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Four High-Risk High-Yield Funds
12/16/2008 11:28 am EST
Russel Kinnel, editor of Morningstar FundInvestor, and analyst Lawrence Jones warn about massive investor redemptions at some major high-yield bond funds.
Lack of confidence in markets and issuers has scared away buyers of some kinds of bonds, and that has meant some funds have been forced to sell at fire-sale prices.
So far we’ve seen the greatest problems at ultrashort-bond funds that held subprime debt. But we worry that this problem could hit high-yield funds—a much larger category.
The near 30% loss for the high-yield category as of the end of November resides in the fact that hedge funds, investment banks, companies issuing junk bonds, and individuals had taken on extraordinarily high levels of leverage. The financial panic made September and October the two worst months for junk bonds on record.
[So,] it’s not surprising to see significant redemptions from funds in the high-yield category. Through October, investors have withdrawn $3.2 billion from high-yield bond funds [this year]. Nearly two-thirds of that amount fled the category in the month of October.
So far, redemptions have only been a problem at a handful of high-yield funds, and the most notable—Regions Morgan Keegan Select High Income (MKHIX)—were largely involved in subprime securities. However, two more funds appear to be at risk: Oppenheimer Champion Income (OPCHX) and John Hancock High-Yield (JHHBX).
In the three months ending October 31st, Champion Income has seen near $114 million in net redemptions, but the worst is yet to come. That’s because the fund suffered a massive—near 55%—loss in November, in part due to the government’s announcement of shifting TARP priorities, which pummeled bond prices in various sectors.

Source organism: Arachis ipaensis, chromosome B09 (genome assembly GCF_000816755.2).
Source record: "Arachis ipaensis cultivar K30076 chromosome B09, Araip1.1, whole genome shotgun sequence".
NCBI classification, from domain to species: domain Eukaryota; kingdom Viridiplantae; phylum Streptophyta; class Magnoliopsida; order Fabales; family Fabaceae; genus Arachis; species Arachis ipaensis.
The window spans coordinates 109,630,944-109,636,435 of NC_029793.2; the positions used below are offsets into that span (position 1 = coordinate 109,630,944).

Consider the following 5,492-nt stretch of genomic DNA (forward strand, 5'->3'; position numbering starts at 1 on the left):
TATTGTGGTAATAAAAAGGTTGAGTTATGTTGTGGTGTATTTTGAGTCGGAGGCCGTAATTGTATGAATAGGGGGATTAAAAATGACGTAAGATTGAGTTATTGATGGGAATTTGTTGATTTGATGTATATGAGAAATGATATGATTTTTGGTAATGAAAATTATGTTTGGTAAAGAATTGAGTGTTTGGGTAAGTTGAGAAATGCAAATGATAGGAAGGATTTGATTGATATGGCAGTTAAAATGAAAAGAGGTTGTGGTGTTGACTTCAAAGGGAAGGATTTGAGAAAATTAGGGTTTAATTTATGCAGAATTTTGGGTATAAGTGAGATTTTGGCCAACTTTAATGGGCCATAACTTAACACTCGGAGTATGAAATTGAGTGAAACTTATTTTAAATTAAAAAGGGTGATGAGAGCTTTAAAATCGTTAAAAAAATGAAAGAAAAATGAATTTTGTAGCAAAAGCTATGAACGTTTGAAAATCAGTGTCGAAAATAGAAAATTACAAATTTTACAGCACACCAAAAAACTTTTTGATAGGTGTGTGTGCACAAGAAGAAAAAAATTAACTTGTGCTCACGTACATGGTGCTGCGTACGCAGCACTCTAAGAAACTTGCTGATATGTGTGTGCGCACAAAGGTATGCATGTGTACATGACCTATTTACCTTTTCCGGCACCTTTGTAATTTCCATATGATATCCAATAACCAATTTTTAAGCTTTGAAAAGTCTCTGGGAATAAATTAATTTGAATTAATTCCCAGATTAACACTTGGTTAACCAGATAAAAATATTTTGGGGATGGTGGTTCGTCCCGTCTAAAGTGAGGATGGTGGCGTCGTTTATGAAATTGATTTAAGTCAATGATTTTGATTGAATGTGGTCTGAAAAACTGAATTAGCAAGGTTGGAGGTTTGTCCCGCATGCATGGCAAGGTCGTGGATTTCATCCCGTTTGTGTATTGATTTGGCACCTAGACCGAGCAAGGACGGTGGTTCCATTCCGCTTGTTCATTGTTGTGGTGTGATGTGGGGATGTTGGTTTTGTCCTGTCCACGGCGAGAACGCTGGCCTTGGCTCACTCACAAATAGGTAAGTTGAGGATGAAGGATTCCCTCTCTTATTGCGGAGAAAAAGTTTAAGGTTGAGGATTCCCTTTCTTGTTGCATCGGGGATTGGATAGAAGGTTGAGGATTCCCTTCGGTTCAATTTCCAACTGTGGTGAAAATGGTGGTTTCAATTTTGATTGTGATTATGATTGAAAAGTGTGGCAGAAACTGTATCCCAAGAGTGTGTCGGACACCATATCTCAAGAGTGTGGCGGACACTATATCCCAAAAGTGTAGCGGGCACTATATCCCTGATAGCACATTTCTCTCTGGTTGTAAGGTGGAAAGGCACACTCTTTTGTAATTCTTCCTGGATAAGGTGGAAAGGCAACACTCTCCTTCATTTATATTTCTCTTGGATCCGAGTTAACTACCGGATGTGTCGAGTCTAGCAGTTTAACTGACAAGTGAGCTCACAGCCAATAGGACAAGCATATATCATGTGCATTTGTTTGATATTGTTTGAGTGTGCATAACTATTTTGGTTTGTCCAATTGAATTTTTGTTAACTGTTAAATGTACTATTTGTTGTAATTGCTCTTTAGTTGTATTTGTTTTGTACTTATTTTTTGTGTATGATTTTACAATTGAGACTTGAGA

The John Hancock fund has long plied the riskiest regions of the high-yield bond market (recently 53% of assets were in bonds rated below B, compared with the category’s average 14%). The fund is down 49% and has seen about 10% of assets leave the door.
Of two remaining funds that have seen significant outflows as a proportion of the overall asset base, Janus High-Yield (JAHYX) and Northeast Investors (NTHEX), the former would appear to be better situated to handle additional redemptions, because Janus’s management has built up the fund’s cash stake to help insulate the portfolio from recent market volatility, and it has remained generally cautious on credit quality.
Northeast, on the other hand, only has a modest 5.5% cash stake, holds more than twice the category’s average stake in the lowest-quality bonds, and has suffered both the worst absolute and relative returns of the ten funds under consideration. If investors continue to redeem this fund at an accelerated rate, management could be forced to sell low-quality high-yield bonds into a depressed and illiquid market, which could cause continued pain and a downward spiral.
While high-yield bonds appear quite inexpensive, they also look potentially treacherous. [Because] default rates could rise to [10% to 12% in 2009], we suggest limiting exposure here to no more than 5% or 10% of your portfolio.
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